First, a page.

Lawyer Rebuked By The Solicitors Regulation Authority

| General

Lawyer Rebuked By the Solicitors Regulation Authority

Lawyers in the jurisdiction of England and Wales should be taking a keen interest in the recent decision of the Solicitors Regulation Authority where clients intend to bequeath gifts to a relative of the lawyer who was tasked with drafting the person’s will.

What Happened In the Case?

The lawyer has held a practicing certificate which permitted him to act as a solicitor for around forty years since 1972. The solicitor had received instructions to act on behalf of a client and requested for the last will to be compiled on his behalf.

Nothing To See Here Folks…Right?

Under normal circumstances, these instructions would not have been out of the ordinary or innocuous in any way. Each day lawyers up and down the country receive instructions of this kind, the will is then drafted to include the relevant content in return for a price paid, and the document is then filed away ready for when it is required on the inevitable demise of the person.

However, this case was slightly more unusual and appeared to have attracted the attention of the Solicitors Regulation Authority for all the wrong reasons. When the solicitor had received instructions from the client it would seemingly not have escaped his attention that the client had been a close personal friend of his for more than half a decade. Whilst going into detail with the client about the content of the will the client gave an unusual instruction. It became apparent that the client wanted to bequeath a legacy to a close relative of the solicitor. The legacy could not in any way have been described as minor. The client communicated his intention to give more than fifty percent of his estate to the solicitor’s close family relation.

As human beings, we only have a limited time to live and the client sadly passed away just under four years after putting together his last will. However, the matter did not end there.

Administration of the Estate

When it came to the administration of the estate of the now-deceased client this was carried out by two executors who had been appointed to the respective positions. However, the Solicitors Regulation Authority later accused the solicitor of breaching the Solicitors Code of Conduct for Solicitors as he had seemingly not communicated with the client that he could not take instructions from him and appeared not to have advised him to approach an unconflicted solicitor for the provision of independent legal advice. The Regulator made it very clear that questions over whether this affected the decision-making of the client or whether his actions were against his will (no pun intended) were irrelevant. This was because when the client proceeded to give his instructions there was simply no evidence to indicate that he would have made different decisions or could not make decisions.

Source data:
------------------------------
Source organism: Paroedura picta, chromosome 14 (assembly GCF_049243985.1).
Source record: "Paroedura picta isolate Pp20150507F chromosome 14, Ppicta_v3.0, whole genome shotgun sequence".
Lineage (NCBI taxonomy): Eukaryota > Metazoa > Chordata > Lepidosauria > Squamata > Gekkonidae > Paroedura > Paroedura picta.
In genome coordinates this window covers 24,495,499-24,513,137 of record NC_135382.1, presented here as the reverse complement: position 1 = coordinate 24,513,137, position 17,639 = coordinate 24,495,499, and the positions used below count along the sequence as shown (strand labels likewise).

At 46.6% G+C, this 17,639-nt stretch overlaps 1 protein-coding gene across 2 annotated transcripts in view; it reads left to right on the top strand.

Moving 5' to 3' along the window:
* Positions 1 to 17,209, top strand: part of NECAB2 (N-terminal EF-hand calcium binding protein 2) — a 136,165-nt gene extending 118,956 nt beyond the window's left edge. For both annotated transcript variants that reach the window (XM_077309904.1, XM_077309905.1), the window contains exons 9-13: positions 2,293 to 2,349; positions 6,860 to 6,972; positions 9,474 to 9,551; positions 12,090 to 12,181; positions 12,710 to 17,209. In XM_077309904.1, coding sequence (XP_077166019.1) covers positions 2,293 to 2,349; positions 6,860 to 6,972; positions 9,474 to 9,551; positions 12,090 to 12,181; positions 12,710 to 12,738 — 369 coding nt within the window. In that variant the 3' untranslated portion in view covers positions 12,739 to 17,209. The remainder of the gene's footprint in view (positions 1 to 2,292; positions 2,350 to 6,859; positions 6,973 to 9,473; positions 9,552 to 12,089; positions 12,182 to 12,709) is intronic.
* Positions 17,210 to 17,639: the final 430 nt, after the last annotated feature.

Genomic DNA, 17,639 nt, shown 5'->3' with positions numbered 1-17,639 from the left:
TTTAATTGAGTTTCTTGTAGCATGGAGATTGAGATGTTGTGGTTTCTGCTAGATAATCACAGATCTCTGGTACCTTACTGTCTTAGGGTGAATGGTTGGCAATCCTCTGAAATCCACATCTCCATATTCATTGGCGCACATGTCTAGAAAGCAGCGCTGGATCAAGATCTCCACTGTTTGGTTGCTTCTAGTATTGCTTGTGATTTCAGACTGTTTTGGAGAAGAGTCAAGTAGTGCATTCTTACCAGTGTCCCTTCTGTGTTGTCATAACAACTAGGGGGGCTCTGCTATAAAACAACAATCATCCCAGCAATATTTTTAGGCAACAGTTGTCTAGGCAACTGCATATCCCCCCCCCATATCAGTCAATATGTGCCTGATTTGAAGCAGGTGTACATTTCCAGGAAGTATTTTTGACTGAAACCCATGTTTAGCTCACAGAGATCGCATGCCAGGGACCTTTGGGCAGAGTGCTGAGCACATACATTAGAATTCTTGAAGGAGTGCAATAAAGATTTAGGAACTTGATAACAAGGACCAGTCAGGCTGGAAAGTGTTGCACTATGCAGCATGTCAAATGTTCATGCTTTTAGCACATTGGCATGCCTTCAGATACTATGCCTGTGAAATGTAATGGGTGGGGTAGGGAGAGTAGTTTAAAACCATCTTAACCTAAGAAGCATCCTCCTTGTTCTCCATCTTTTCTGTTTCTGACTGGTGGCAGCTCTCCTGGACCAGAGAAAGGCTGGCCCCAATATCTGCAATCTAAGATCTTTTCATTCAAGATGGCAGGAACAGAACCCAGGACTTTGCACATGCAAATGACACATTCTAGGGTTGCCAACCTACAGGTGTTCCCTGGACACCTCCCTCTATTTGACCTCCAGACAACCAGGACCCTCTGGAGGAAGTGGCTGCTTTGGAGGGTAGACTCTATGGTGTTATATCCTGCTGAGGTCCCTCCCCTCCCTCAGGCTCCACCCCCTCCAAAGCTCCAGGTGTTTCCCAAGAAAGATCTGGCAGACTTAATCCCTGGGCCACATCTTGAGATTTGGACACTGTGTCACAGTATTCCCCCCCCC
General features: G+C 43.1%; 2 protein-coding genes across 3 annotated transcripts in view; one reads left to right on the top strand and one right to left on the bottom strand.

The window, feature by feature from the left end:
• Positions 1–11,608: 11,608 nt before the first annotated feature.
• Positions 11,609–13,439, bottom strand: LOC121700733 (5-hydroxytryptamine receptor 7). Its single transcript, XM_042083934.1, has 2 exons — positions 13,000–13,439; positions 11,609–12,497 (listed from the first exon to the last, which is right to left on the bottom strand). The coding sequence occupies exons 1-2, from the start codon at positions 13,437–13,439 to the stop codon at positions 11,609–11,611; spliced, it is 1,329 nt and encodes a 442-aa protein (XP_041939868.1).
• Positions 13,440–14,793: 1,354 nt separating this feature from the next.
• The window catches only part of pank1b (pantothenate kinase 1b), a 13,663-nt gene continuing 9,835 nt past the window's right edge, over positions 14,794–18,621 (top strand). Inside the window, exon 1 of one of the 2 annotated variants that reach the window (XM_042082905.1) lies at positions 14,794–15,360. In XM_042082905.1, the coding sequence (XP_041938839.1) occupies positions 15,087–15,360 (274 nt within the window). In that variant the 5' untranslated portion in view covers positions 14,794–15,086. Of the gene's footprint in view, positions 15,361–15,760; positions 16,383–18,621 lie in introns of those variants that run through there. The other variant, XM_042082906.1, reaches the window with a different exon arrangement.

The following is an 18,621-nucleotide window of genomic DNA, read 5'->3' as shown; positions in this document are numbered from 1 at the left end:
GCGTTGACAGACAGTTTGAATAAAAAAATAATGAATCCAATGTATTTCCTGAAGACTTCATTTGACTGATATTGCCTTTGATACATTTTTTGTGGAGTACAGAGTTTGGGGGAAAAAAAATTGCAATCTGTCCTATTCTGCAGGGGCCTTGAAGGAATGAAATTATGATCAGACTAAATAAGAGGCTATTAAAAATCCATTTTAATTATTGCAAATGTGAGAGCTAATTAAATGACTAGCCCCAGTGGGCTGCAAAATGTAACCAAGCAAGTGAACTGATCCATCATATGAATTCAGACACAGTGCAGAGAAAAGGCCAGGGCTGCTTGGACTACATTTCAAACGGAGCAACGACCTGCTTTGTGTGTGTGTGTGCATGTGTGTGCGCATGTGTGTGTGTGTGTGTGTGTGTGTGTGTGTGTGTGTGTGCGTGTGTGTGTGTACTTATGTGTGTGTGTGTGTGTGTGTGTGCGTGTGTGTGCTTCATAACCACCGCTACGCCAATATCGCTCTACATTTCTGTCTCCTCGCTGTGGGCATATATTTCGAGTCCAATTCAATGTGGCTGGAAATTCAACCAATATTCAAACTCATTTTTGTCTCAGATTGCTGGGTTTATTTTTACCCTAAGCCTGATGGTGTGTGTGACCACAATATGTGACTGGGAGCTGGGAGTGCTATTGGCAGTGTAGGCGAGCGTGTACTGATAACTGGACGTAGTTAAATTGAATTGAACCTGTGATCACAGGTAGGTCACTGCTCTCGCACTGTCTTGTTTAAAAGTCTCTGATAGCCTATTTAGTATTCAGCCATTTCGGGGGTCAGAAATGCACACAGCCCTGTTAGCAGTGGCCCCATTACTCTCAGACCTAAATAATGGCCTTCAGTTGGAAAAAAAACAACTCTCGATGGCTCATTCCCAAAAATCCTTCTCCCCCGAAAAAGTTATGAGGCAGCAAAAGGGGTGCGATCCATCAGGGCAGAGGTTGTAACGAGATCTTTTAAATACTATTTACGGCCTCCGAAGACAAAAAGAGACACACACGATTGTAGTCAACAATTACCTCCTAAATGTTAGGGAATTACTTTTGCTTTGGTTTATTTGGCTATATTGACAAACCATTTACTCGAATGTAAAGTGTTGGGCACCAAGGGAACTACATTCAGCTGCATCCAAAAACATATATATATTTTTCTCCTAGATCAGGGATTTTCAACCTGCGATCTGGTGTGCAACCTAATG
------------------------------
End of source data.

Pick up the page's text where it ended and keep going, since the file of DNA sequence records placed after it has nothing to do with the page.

The solicitor realized he had unintentionally breached the rules, and accepted a rebuke from the Solicitors Regulation Authority and a costs order in the amount of £300. This was reflective of his previously unblemished half-decade of service in the profession because it was a one-off event and on the basis that there would be no repeat of his behaviour.

What Should Lawyers Be Advising Their Clients?

Lawyers should be paying close attention to this case. When taking instructions and the solicitor drafting the will personally know or is related to beneficiaries lawyers should strongly consider withdrawing from acting for a client and suggest for them to seek independent legal advice to mitigate against the risk of the respective solicitor being rebuked.

The Legists Content Team


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[1] Solicitors Regulation Authority – Paul Ibbotson – Solicitors – 099661 – 4 May 2022 - SRA | Ibbotson, Paul - 099661 | Solicitors Regulation Authority

[2] Hyde, John – SRA rebukes solicitor whose work involved family members – Law Society Gazette - 5th May 2022 - SRA rebukes solicitors whose work involved family members | News | Law Gazette

[3] Rule 15 Guide of the Professional Conduct of Solicitors 1999

[4] Principle 2 Code of Conduct for Solicitors

[5] Principle 5 Code of Conduct for Solicitors

[6] Paragraph 7.3 Code of Conduct for Solicitors



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